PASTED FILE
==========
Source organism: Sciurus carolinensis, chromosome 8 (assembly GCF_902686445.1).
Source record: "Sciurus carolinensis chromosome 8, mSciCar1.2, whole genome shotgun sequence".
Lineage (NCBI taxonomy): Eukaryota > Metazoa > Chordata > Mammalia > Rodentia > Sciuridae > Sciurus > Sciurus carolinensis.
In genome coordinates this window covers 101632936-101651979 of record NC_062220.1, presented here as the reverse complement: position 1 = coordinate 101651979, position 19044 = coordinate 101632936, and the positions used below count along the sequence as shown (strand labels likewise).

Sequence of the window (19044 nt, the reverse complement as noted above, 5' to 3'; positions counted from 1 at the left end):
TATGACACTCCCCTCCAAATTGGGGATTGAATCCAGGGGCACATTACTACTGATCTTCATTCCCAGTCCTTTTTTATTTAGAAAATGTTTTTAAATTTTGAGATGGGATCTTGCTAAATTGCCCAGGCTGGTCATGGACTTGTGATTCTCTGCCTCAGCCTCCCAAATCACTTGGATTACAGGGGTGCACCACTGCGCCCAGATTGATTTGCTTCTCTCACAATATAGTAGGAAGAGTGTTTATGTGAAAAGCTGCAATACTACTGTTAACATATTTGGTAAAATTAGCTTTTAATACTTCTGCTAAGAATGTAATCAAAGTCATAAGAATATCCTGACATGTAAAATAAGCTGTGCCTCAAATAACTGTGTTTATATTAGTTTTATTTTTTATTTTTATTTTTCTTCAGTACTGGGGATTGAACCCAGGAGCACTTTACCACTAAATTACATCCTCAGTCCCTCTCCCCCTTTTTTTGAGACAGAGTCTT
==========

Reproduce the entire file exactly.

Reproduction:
Source organism: Sciurus carolinensis, chromosome 8 (assembly GCF_902686445.1).
Source record: "Sciurus carolinensis chromosome 8, mSciCar1.2, whole genome shotgun sequence".
Lineage (NCBI taxonomy): Eukaryota > Metazoa > Chordata > Mammalia > Rodentia > Sciuridae > Sciurus > Sciurus carolinensis.
In genome coordinates this window covers 101632936-101651979 of record NC_062220.1, presented here as the reverse complement: position 1 = coordinate 101651979, position 19044 = coordinate 101632936, and the positions used below count along the sequence as shown (strand labels likewise).

Sequence of the window (19044 nt, the reverse complement as noted above, 5' to 3'; positions counted from 1 at the left end):
TATGACACTCCCCTCCAAATTGGGGATTGAATCCAGGGGCACATTACTACTGATCTTCATTCCCAGTCCTTTTTTATTTAGAAAATGTTTTTAAATTTTGAGATGGGATCTTGCTAAATTGCCCAGGCTGGTCATGGACTTGTGATTCTCTGCCTCAGCCTCCCAAATCACTTGGATTACAGGGGTGCACCACTGCGCCCAGATTGATTTGCTTCTCTCACAATATAGTAGGAAGAGTGTTTATGTGAAAAGCTGCAATACTACTGTTAACATATTTGGTAAAATTAGCTTTTAATACTTCTGCTAAGAATGTAATCAAAGTCATAAGAATATCCTGACATGTAAAATAAGCTGTGCCTCAAATAACTGTGTTTATATTAGTTTTATTTTTTATTTTTATTTTTCTTCAGTACTGGGGATTGAACCCAGGAGCACTTTACCACTAAATTACATCCTCAGTCCCTCTCCCCCTTTTTTTGAGACAGAGTCTT